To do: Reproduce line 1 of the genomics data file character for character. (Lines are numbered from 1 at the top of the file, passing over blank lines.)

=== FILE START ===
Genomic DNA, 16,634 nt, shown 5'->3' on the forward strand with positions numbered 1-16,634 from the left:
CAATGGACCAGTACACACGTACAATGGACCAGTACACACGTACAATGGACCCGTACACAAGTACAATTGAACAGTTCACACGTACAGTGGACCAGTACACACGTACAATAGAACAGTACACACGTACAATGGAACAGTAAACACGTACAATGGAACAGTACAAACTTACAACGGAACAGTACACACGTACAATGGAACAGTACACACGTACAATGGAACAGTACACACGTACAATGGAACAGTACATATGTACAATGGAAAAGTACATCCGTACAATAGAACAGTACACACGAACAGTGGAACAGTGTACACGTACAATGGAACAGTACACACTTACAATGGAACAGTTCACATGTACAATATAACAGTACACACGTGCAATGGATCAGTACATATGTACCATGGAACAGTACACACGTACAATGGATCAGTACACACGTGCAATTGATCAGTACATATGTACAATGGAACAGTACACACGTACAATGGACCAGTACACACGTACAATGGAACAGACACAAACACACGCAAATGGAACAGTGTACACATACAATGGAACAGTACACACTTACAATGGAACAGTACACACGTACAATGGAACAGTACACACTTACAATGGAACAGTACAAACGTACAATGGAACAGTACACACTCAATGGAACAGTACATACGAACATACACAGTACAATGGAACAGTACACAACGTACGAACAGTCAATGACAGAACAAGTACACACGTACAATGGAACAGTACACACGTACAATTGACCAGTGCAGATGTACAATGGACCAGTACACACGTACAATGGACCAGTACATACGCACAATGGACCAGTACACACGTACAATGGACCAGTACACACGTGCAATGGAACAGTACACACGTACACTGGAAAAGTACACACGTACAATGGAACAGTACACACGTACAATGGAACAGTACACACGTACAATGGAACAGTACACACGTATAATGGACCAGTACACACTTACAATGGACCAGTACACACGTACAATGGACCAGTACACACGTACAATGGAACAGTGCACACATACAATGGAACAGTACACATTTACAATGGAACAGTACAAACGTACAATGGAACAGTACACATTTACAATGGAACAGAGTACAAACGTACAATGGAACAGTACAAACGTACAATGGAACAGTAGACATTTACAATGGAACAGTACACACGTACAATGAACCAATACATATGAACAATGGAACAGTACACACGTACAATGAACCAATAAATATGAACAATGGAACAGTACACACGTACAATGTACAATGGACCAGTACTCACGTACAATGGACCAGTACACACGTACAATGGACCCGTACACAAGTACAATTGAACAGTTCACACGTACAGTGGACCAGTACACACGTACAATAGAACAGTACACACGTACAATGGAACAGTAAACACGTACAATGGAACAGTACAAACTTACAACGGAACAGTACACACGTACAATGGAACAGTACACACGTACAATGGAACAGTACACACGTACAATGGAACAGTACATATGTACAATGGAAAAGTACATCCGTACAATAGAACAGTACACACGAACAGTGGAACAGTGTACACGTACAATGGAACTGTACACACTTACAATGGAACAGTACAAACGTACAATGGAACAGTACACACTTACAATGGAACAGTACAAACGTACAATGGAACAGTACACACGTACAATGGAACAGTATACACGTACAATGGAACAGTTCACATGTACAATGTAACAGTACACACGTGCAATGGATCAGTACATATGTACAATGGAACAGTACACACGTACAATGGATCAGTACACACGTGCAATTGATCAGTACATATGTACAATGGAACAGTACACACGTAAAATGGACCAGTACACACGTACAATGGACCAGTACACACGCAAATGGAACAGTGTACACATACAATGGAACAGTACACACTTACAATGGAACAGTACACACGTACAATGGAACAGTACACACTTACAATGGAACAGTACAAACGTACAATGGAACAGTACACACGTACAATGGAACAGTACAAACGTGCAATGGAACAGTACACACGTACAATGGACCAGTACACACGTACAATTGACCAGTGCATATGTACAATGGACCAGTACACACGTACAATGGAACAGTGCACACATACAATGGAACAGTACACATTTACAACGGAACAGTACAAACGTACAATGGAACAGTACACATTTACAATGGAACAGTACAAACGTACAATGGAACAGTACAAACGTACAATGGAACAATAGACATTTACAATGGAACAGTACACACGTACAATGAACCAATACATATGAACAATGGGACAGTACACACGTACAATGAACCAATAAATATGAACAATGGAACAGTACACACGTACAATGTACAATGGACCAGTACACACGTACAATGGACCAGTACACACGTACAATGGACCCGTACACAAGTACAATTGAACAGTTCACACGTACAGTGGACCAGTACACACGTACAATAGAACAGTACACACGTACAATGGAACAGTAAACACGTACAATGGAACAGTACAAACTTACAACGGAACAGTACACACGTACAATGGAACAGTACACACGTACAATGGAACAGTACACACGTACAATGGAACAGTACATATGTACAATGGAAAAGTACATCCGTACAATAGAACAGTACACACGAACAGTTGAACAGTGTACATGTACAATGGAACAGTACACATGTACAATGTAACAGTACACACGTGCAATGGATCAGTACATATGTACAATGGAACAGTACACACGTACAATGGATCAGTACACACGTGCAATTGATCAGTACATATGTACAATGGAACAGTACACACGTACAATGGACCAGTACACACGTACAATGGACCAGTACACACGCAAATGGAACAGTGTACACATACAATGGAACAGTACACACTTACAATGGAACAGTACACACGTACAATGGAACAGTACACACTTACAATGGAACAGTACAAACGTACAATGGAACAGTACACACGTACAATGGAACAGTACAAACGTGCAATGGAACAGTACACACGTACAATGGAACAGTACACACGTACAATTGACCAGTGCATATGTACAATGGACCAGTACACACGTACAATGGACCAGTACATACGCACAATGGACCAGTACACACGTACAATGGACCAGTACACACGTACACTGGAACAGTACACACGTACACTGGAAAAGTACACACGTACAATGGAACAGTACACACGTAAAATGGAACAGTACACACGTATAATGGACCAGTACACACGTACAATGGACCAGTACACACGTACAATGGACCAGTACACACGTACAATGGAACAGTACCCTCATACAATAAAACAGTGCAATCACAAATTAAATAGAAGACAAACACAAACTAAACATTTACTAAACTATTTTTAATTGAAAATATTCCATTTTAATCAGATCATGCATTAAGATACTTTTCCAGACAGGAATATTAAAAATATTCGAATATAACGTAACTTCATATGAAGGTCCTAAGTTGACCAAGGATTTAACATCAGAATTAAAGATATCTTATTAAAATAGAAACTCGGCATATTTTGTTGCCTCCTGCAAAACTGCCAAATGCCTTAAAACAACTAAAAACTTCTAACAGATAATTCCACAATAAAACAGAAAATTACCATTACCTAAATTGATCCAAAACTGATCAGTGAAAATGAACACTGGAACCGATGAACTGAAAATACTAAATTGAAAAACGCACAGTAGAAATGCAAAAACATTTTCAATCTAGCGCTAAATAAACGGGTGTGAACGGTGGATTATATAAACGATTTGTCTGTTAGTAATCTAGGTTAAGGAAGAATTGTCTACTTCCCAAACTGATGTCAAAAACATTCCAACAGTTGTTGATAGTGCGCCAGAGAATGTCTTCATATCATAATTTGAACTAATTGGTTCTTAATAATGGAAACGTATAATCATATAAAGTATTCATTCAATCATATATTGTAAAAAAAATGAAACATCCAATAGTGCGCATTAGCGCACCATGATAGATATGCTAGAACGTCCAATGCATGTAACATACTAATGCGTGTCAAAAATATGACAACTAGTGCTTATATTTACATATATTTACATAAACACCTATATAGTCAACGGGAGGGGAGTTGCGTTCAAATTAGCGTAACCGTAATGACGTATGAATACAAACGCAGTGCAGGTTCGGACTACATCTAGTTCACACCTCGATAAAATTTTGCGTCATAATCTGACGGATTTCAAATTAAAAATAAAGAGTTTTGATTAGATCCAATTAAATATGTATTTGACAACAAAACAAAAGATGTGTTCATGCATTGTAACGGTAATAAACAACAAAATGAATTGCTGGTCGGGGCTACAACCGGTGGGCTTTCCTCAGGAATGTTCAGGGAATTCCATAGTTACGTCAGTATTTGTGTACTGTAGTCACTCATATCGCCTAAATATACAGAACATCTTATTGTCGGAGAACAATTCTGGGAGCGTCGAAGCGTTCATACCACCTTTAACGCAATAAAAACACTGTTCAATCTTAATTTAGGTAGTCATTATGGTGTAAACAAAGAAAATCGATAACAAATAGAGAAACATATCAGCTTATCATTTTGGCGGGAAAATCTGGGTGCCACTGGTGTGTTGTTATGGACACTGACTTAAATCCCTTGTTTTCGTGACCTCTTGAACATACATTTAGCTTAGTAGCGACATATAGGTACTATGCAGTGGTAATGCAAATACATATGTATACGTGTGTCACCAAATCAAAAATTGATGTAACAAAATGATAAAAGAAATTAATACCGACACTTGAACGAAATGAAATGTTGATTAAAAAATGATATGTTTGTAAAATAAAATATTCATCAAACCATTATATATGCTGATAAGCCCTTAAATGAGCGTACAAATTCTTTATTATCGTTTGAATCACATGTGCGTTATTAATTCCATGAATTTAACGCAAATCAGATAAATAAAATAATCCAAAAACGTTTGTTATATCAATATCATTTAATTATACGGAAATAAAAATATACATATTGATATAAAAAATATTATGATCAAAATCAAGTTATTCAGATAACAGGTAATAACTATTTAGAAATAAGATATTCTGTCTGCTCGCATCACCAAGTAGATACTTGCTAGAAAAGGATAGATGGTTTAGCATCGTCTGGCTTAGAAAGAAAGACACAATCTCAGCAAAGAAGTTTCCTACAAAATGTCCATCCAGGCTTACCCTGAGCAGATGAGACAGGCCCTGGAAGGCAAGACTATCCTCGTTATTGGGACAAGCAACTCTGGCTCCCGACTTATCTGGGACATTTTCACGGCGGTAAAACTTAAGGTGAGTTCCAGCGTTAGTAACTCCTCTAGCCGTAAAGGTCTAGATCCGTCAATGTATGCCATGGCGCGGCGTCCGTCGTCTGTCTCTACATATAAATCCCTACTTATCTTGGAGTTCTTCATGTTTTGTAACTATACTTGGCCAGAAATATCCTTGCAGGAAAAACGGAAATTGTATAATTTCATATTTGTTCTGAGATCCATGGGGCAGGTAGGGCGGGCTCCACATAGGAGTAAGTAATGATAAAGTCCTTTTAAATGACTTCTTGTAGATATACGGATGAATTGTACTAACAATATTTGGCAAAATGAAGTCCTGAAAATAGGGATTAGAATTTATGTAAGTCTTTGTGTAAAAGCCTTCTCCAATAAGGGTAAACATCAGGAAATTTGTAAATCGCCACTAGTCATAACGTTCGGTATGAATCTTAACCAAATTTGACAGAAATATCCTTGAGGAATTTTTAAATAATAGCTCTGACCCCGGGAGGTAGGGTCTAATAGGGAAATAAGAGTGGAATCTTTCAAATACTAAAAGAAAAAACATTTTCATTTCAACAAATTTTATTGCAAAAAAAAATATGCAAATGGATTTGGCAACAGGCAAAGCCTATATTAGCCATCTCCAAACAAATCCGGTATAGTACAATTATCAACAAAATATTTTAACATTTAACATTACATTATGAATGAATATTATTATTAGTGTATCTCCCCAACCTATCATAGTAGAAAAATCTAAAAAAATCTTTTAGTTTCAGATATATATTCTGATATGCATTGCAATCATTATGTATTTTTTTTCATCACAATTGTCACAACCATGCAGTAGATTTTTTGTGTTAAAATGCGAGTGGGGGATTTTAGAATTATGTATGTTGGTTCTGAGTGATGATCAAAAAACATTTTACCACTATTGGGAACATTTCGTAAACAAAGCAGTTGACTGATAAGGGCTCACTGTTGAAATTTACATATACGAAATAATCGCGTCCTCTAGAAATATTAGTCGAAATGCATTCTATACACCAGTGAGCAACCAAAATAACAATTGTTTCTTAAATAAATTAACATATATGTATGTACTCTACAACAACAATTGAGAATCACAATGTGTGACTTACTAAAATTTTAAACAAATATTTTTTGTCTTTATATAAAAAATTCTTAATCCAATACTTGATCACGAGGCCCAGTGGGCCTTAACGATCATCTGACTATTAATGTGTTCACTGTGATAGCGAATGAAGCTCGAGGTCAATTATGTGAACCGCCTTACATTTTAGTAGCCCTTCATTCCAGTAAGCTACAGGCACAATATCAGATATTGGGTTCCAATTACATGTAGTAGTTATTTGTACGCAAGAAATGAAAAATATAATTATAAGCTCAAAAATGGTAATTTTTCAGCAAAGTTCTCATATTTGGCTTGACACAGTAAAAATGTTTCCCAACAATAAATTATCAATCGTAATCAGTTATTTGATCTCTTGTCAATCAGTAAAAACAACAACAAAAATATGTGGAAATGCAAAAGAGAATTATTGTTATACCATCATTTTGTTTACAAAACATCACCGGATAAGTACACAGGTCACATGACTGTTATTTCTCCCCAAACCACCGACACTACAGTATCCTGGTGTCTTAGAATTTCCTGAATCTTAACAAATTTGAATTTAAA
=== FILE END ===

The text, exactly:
Genomic DNA, 16,634 nt, shown 5'->3' on the forward strand with positions numbered 1-16,634 from the left: